Monday, July 17, 2006

Japan for the Long Distance Runner: A Gaikokujin's Story

This caught my attention:

Free Triathlon Entry
Okayama tri assoc. is offering free entry to foreign athletes wanting to compete in the "Fashion-town Kojima Kurashiki International Triathlon Race" August 19 and August 20. If you are interested, please contact for more details.
Cited from

Now, if I were in Okayama, I would probably jump on this. Admission to said event runs about ¥18,000, which is about $150. However, I would have to take the local over there, which would be about ¥1000-2000, and stay in a hotel, which could run anywhere for those two nights. Two problems. One, I have to work that Saturday, the 19th, and they require the international entries to be there in the afternoon for the course viewing and race briefing. Two, I can't swim that well yet. Still, if anyone is reading this that happens to be a runner in Japan, I'd jump on it - 1500 meter swim, 40 km bike, 10 km run. FREE ADMISSION.

I'll look for such opportunities in the future. Japan for the gaikokujin can be a land of milk and honey if you choose it to be. (Tokyo is the exception, providing a superb experience, but there's a reason it's the most expensive city on Earth). As for as the bar scene goes, people will buy you drinks if you're alone and look like you could use some company. I've already had it happen. Some Japanese people will just walk right up to you and start talking to practice their English. If you act nicely, they might take you out to dinner or invite you to go to their home sometime. Of course, most often than not, they are just looking for a free English lesson.

This isn't just true for the Japanese, but other gaikokujin as well. If you can assist some visitors with knowledge of the area or just the right words in Japanese to help them get around, they will reciprocate. I've already met a family in from Australia under those circumstances.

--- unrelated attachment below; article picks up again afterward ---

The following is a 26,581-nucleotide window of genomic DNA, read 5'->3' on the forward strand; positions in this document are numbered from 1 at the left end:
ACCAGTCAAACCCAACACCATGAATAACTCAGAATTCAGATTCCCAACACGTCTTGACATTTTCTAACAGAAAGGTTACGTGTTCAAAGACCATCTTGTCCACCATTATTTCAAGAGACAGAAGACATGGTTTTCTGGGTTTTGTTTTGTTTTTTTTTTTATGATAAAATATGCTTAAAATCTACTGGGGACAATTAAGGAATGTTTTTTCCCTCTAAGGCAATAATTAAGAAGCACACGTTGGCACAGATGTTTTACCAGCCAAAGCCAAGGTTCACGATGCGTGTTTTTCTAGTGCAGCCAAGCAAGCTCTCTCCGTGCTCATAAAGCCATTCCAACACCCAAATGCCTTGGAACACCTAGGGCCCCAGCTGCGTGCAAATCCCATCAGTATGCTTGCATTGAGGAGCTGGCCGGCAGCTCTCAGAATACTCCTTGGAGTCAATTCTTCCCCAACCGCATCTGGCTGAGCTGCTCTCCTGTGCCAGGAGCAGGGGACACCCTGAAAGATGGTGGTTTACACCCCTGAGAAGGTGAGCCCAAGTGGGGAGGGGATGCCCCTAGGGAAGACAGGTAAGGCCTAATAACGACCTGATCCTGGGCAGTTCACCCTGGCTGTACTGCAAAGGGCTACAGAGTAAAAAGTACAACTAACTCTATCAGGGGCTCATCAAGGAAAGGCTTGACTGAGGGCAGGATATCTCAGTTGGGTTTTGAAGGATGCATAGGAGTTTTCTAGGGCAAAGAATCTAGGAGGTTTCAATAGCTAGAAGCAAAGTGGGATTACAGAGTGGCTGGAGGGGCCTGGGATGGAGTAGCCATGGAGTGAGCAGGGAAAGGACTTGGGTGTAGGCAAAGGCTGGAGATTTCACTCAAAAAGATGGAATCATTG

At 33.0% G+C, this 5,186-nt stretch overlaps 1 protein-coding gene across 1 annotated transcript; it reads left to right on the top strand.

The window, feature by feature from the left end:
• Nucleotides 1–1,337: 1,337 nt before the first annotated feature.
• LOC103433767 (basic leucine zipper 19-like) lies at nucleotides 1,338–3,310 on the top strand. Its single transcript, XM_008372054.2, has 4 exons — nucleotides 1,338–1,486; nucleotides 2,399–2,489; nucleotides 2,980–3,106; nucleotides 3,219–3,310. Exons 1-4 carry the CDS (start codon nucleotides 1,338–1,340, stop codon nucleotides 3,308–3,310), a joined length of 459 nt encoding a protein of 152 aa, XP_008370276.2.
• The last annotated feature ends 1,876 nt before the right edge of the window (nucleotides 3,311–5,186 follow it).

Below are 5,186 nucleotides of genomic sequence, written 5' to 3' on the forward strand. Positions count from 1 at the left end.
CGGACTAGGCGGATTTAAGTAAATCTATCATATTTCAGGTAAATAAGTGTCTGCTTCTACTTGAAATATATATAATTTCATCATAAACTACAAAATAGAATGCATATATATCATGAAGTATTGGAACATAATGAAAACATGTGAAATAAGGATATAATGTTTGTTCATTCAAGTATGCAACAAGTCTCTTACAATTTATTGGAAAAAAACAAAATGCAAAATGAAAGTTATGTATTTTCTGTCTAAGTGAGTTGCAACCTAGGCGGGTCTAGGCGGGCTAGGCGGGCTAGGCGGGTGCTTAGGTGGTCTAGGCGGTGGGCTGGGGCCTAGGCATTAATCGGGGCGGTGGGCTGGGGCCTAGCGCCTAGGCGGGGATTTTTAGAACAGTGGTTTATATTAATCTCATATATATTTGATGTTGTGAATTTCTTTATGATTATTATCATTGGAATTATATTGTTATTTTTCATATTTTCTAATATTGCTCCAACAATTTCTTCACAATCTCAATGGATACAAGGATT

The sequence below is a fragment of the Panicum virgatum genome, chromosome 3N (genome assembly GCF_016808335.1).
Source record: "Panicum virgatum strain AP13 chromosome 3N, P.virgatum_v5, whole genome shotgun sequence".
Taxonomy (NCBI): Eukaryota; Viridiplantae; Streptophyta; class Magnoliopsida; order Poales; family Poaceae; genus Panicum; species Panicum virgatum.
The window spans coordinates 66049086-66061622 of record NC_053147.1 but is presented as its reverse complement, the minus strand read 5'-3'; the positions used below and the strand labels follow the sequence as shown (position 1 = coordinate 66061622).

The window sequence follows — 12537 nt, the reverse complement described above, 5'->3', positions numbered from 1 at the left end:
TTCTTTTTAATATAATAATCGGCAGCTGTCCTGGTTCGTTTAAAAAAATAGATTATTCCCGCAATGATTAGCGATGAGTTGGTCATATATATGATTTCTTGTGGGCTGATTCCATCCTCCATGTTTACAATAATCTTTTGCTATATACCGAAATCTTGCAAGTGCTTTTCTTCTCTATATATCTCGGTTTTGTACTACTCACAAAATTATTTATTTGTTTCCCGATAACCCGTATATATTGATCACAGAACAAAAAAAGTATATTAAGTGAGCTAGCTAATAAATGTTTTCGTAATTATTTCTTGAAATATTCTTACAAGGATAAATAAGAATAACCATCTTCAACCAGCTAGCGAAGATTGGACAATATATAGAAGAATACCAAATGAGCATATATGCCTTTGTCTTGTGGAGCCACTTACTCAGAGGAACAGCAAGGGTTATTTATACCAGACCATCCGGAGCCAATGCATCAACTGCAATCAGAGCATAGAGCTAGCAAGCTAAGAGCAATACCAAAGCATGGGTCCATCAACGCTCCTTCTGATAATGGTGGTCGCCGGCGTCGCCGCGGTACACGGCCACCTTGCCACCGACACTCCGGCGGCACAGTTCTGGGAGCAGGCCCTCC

But back to running. Keep in mind Japan is roughly the size of California, with 70% of the land mass completely unihabitable. Now consider 125 million people within that landmass. It's crowded, and it's not always flat. But is it difficult to run, if you're training for a marathon? Not at all. I know I'm biased in Saijo, where it's definitely the countryside, but the same is true of Hiroshima. I've got a nice path from my apt to the University of Hiroshima stretching about 5 miles roundtrip (I try to think in kilometers, and I can convert easily, but as a runner, it will always be miles for me... they're bigger, anyway). Here's a link to my area - the road next to the large park takes me there and back, but I've also gone to that other park in the lower right corner; it has a 600 meter track. Beautiful trail to take any time of day. You can always see the lake and the mountains.

Map of Saijo

My pledge to you: I will report the best trails, hidden or published, to be used for running all around Japan. Hiroshima, Fukuoka, Tokyo, some small town in Hokkaido, you name it. Just give me time, and let the information coming pouring forth like the huge stockpiles of sweat I've discovered I've had recently.

For runners only:

Start スタート
Finish フィニッシュ
Race レース
Course コース

Final word:

The two most understood words in the world are OK and Coca-cola. They are both American words. Thank you Martin Van Buren.
Source: The Colbert Report: November 9th, 2005.

Signing off,

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